Globalization and Multinational Enterprises

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Survey of the Theories of
GLOBALIZATION

by
Wendy M. Jeffus
Southern New Hampshire University

TABLE OF CONTENTS

I. INTRODUCTION

II. Internationalization versus Globalization
Multinational Enterprises
Exporting
Licensing/Franchising
Strategic Alliances
Joint Ventures
Wholly-Owned Subsidiary
Emerging Economies
Developed Economies
Universalizers versus Particularists
World-systems
Diversity of Cultures
Global Mindset

III. HYPERGLOBALIZATION
Conflicting Goals
Environmental Consequences
Social Consequences
Extended Product Responsibility
Subsidies and Preferential Treatment of the Corporation Lack of Accountability
Misaligned Incentives
Short-term Profits
Money versus Spirituality
Borderless Economy
Liberalization
Conflicting Goals
Misaligned Incentives
Short-term Solutions versus Long-Term Growth
Protection of Natural Resources
Lies, Damn Lies, & Statistics
Standardization versus Adaptation
Regional Focus
New Paradigm

IV. GLOBALIZATION AND STRATEGY
Global versus Multidomestic Strategies
Service Industry
Common Global Misunderstandings
Developing and Implementing a Global Strategy
Organizational Culture

V. GLOBALIZATION AND PUBLIC POLICY
Approaches to Economic Organization
Historical Review
Determinants of Economic Organization
Corporate Political Strategy
International Environmental Policy
Performance Requirements
Global Political Economy
International Financial Markets
International Relations

VI. Globalization as a Discourse
Capitalist Globalization
Democracy and Free Markets
Corporate Environmentalism

VII. Globalization as an empirical phenomena
Nationalities of Corporations
Information and Communication Technologies and the Digital Divide

I. INTRODUCTION

This survey seeks to address theories of globalization. Globalization has been defined by the International Monetary Fund (IMF) as the increasing integration of economies around the world, particularly through trade and financial flows. (IMF, 2000) As economies become integrated issues emerge with regards to the benefits and costs of such integration and which outweighs the other. The first section “Internationalization versus Globalization” addresses this debate. It begins with a definition of the multinational enterprise and corporate globalization in its many forms and goes on to address the role of globalization in both developed and emerging economies. The way in which managers perceive globalization’s costs and benefits has an affect on corporate decisions to expand abroad. The first section concludes with the idea of a “global mindset” described by Gupta and Govindarajan (2002).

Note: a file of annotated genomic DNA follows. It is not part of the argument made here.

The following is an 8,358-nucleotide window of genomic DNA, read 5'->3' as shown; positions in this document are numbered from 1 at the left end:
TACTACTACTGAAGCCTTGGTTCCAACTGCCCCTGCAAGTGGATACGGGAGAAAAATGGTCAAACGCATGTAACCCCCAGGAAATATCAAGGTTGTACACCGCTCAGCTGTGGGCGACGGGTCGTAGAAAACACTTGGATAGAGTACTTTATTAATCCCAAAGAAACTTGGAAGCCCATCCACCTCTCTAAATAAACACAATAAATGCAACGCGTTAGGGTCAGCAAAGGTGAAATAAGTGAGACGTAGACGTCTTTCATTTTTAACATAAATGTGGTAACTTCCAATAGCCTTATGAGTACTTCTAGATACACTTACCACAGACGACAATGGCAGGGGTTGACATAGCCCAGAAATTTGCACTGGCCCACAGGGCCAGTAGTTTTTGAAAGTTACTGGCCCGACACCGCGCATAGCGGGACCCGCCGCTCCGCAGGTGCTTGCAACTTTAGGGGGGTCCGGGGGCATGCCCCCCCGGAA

Hyperglobalization
The next section discusses “Hyperglobalization.” The views of David Korten, a strong critic of corporate globalization, are compared to the views of Kenichi Ohmae and Theodore Levitt, who both support globalization. Korten’s book When Corporations Rule the World discusses the conflicting goals between the environment and corporate growth. He also attributes corporate growth to increasing social problems such as a widening gap between the poorest and richest citizens. He calls for extended product responsibility that includes the environmental consequences of production and condemns the subsidies and preferential treatment that corporations receive when expanding abroad. In addition, he believes corporate managers have a lack of accountability for their actions, misaligned incentives which focus only on short-term profits. Finally, he posits that money and spirituality are incompatible.

On the other hand, Ohmae looks at the reality of an increasingly borderless economy...
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